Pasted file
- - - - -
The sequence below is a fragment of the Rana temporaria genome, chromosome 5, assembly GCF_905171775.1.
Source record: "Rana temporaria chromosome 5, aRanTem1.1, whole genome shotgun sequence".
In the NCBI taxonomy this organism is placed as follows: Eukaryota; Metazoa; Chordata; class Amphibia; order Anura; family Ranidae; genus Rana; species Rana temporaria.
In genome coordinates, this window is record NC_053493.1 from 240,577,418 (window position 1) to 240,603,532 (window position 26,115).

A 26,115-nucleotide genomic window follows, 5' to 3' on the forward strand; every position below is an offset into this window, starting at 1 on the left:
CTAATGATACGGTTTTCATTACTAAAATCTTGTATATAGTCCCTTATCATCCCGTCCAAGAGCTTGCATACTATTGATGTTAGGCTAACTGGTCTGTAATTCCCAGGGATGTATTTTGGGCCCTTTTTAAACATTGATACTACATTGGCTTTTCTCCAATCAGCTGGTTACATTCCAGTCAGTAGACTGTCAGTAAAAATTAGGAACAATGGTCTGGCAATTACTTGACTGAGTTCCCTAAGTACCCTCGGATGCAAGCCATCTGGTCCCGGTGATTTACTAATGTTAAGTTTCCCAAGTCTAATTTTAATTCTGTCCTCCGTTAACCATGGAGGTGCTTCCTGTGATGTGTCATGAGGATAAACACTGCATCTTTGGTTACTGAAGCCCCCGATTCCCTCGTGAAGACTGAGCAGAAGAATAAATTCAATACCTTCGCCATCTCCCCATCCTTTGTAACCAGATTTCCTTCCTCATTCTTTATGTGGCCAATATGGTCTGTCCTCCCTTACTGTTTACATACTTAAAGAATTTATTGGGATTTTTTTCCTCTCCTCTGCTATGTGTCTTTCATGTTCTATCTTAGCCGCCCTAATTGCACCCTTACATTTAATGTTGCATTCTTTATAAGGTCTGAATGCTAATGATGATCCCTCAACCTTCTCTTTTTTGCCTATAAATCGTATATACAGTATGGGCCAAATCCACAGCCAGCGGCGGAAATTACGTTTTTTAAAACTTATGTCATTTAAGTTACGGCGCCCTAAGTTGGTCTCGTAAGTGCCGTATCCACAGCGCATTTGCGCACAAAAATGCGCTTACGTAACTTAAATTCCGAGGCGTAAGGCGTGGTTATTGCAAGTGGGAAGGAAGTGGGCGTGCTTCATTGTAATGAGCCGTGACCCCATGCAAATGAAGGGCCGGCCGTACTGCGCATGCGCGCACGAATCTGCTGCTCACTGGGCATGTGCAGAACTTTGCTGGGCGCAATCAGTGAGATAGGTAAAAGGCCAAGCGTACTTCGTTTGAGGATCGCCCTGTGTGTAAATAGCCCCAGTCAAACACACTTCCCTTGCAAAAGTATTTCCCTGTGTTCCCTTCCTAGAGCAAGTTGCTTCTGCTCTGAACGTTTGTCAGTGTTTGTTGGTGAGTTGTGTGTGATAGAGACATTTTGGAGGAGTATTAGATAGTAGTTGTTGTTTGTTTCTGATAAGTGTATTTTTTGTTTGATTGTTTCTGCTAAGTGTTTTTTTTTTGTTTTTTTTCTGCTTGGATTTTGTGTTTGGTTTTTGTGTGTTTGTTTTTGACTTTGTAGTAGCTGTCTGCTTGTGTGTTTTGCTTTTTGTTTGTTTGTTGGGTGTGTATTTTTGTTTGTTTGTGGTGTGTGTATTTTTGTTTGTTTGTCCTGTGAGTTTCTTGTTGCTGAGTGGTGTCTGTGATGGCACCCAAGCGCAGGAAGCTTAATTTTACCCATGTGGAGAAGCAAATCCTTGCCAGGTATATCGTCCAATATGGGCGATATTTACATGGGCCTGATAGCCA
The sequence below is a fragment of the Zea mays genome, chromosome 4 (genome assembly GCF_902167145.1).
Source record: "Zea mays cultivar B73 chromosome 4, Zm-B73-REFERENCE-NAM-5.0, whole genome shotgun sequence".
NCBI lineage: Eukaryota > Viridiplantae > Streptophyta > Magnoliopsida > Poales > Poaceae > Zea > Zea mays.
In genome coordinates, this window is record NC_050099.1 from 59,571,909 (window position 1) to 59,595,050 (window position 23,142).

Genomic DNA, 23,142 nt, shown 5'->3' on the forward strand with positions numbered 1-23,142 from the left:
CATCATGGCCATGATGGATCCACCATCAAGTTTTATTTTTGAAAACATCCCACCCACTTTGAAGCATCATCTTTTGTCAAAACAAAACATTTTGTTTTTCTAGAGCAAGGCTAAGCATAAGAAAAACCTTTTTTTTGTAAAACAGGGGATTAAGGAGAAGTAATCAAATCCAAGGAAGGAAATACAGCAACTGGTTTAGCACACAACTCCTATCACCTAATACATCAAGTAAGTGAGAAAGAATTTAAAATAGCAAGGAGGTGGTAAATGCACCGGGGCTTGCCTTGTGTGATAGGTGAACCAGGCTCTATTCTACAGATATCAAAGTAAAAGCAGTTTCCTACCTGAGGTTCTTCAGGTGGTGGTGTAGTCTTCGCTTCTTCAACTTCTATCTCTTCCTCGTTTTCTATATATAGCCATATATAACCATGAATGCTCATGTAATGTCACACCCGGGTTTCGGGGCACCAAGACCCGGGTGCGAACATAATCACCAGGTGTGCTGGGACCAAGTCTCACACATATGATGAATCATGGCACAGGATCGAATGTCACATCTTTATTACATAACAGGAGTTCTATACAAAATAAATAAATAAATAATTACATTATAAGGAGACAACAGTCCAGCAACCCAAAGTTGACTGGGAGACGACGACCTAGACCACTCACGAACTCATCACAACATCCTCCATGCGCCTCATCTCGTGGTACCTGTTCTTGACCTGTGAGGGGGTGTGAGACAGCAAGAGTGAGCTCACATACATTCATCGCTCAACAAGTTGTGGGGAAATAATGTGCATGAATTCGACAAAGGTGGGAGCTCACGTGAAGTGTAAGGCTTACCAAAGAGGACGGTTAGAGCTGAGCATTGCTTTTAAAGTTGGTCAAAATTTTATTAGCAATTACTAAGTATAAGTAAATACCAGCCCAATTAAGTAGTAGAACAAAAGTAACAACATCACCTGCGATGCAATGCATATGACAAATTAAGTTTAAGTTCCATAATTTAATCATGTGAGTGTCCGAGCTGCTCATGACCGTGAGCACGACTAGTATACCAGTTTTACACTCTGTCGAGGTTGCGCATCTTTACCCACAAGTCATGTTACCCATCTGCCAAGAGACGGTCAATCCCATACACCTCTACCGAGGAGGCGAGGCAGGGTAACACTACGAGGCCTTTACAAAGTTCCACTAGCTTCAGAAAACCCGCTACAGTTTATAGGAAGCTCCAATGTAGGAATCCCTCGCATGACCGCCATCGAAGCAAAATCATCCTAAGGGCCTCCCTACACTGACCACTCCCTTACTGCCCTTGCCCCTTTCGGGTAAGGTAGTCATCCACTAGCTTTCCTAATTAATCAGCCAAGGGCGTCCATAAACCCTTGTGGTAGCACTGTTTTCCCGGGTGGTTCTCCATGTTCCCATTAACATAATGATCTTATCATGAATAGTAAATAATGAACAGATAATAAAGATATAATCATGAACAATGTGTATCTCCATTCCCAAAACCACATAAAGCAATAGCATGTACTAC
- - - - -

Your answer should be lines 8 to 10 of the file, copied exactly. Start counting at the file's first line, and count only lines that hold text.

Source record: "Zea mays cultivar B73 chromosome 4, Zm-B73-REFERENCE-NAM-5.0, whole genome shotgun sequence".
NCBI lineage: Eukaryota > Viridiplantae > Streptophyta > Magnoliopsida > Poales > Poaceae > Zea > Zea mays.
In genome coordinates, this window is record NC_050099.1 from 59,571,909 (window position 1) to 59,595,050 (window position 23,142).